FIG. 27 is a flow chart showing a data exchange process between a logical page address area having an offset value of “0” and a logical page address area having an offset value of “0”. The storage controller SC herein sets a data exchange target between a logical page address area having an offset value of “0” and a logical page address area having an offset value of “0” (S2701).

The storage controller SC divides the target logical page address area into “n” and set as “i=n” (S2702). Valid data is written onto divided (n−1) sections, and the rest one is for free area. Until it reaches “i=1”, the data exchange process is repeated on a section by section basis (S2703 to S2706). At S2706, if it is determined as “i=1”, the data exchanging process is completed.

FIG. 28 is a flow chart showing a data exchange process between a logical page address area having an offset value of “1” and a logical page address area having an offset value of “1”. The storage controller SC herein sets a data exchange target between the logical page address area having the offset value of “1” and the logical page address area having the offset value of “1” (S2801).

The storage controller SC divides the targeted logical page address area into “n”; and sets as “i=2” (S2802). Valid data is written onto divided (n−1) sections, and the rest one section is used for free area. Until it becomes “i>n”, the data exchange process is repeated on a section by section basis (S2803 to S2806). At S2806, if it is determined as “i>n”, the data exchange process is completed.

FIG. 29 to FIG. 34 are drawings for explaining a wear-leveling process according to another embodiment of the present invention. According to the above mentioned embodiment, free areas for data exchange are distributed in a flash memory module. In this embodiment, a method will be explained in which free areas are handled into a group on each module.

FIG. 29 is a block diagram for explaining mapping between a virtual page address and a logical page address before performing the data exchanging process.

FIG. 30 is a block diagram for explaining mapping between the virtual page address and the logical page address after performing the data exchanging process. To be simplified, it is assumed that a target wear-leveling group W00 has two flash memory modules P00, P04. In a status before the data exchange (FIG. 29), the logical page address areas of the flash memory modules P00, P04 are provided with data area from address AC0 before address AC4. Area of address AC4 or more serves as free area for the data exchange (2903, 2904). This free area has the same size (data length) as that of data area for the data exchange to perform the wear-leveling process.

FIG. 31 is a table for explaining an address translation table for the data exchange between a virtual page address and a logical page address before performing the data exchange process. FIG. 32 is a table for explaining the address translation table for the data exchange between the virtual page address and the logical page address after performing the data exchange process. In this embodiment, since the free areas for the data exchange are handled into a group, such a management on offset values that is required on the address translation table of FIG. 10 and FIG. 11 is unnecessary. Instead, it is required to manage free area locations.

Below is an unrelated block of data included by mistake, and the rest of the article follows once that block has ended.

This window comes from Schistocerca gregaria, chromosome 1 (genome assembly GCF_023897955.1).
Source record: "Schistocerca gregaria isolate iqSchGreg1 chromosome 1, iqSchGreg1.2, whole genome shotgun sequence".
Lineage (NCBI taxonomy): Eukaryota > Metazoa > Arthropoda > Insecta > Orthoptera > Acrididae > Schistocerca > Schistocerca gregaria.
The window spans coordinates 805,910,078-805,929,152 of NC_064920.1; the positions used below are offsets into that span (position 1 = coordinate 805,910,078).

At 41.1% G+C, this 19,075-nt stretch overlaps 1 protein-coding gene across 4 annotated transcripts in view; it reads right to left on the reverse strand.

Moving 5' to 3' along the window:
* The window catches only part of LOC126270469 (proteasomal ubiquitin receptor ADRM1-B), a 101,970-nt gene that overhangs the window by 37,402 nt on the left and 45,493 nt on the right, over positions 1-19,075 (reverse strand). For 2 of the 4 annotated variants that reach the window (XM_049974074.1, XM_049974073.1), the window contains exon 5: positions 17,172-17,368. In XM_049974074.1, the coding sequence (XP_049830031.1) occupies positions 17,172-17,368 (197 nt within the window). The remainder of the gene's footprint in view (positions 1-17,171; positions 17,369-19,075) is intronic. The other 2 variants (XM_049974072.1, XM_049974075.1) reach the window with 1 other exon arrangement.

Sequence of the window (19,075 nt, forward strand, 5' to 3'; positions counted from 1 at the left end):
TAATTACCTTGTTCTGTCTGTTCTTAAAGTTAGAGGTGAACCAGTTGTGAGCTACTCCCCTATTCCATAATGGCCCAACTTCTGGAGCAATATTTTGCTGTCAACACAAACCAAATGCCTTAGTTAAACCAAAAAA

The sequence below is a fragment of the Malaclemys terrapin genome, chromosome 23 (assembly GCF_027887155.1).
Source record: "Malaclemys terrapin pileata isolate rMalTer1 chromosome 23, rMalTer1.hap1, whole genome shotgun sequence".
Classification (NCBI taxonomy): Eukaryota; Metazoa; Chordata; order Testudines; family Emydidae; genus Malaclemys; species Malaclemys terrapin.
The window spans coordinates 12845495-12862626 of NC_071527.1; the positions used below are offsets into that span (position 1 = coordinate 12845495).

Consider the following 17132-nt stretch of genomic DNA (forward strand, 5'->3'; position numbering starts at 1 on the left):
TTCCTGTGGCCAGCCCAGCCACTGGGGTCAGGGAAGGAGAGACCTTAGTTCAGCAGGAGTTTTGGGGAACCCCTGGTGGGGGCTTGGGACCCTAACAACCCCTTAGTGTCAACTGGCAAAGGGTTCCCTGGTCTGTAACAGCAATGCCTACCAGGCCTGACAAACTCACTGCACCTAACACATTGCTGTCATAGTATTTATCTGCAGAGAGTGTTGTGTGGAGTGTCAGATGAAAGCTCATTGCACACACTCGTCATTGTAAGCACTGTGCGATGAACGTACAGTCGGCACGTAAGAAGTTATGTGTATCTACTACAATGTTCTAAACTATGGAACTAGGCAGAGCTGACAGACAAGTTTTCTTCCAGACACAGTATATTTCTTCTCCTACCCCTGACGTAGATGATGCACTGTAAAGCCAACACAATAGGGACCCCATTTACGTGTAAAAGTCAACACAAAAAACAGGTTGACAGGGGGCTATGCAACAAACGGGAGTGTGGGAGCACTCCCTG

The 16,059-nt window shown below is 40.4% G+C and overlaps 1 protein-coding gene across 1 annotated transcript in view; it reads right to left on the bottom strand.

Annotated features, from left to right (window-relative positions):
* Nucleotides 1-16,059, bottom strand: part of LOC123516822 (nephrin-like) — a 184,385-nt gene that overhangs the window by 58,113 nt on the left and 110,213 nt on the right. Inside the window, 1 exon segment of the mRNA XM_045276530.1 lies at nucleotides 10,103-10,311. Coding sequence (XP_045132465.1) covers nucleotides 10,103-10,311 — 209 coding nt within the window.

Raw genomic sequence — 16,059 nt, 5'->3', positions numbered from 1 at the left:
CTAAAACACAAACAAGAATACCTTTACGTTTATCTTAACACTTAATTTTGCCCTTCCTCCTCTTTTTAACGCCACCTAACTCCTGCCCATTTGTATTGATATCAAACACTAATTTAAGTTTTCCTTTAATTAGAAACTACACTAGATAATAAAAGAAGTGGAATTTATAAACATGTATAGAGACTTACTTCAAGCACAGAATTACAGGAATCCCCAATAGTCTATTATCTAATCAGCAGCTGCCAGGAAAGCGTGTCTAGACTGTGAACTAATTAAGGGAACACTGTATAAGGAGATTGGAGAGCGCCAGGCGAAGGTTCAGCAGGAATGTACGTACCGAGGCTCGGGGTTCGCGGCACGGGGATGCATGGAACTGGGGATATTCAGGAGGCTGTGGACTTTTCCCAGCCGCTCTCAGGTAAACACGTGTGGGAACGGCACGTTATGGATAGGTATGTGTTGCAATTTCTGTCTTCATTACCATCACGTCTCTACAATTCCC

FIG. 33 is a table for explaining a free area management table before performing the data exchanging process, and FIG. 34 is a table for explaining the free area management table after performing the data exchange process. The free area management table manages a start logical page address and size (data length) of the free area in each flash memory module.

With reference to FIG. 29, an explanation will be given on how to exchange data between a data area 2901 and a data area 2902 of a virtual page address area, and how to change mapping between a virtual address page and a logical page address. As shown in the address translation table between the logical page address and the virtual page address, in FIG. 31, it is understood that the data area 2901 in the virtual page address area is corresponding to data area 2905 in the logical page address area; and the data area 2902 in the virtual page address area is corresponding to data area 2906 in the logical page address area. With reference to the free area management table in FIG. 33, it is understood that free area for the data exchange in the flash memory module P00 is area 2903; and free area for the data exchange in the flash memory module P04 is area 2904.

Next, data on the data area 2905 is written onto the free area 2904, the data on the data area 2906 is written onto the free area 2903. As shown in FIG. 30, data area 3001 in the virtual page address area is set to be corresponding to data area 3004 in the logical page address area; and data area 3002 in the virtual page address area is set to be corresponding to data area 3003 in the logical page address area. After the above data exchange process is completed, the translation table between the virtual page address and the logical page address is updated, as shown in FIG. 32. As shown in FIG. 34, it is understood that free area for the data exchange in the flash memory module P00 is area 3005; and free area for the data exchange in the flash memory module P04 is area 3006.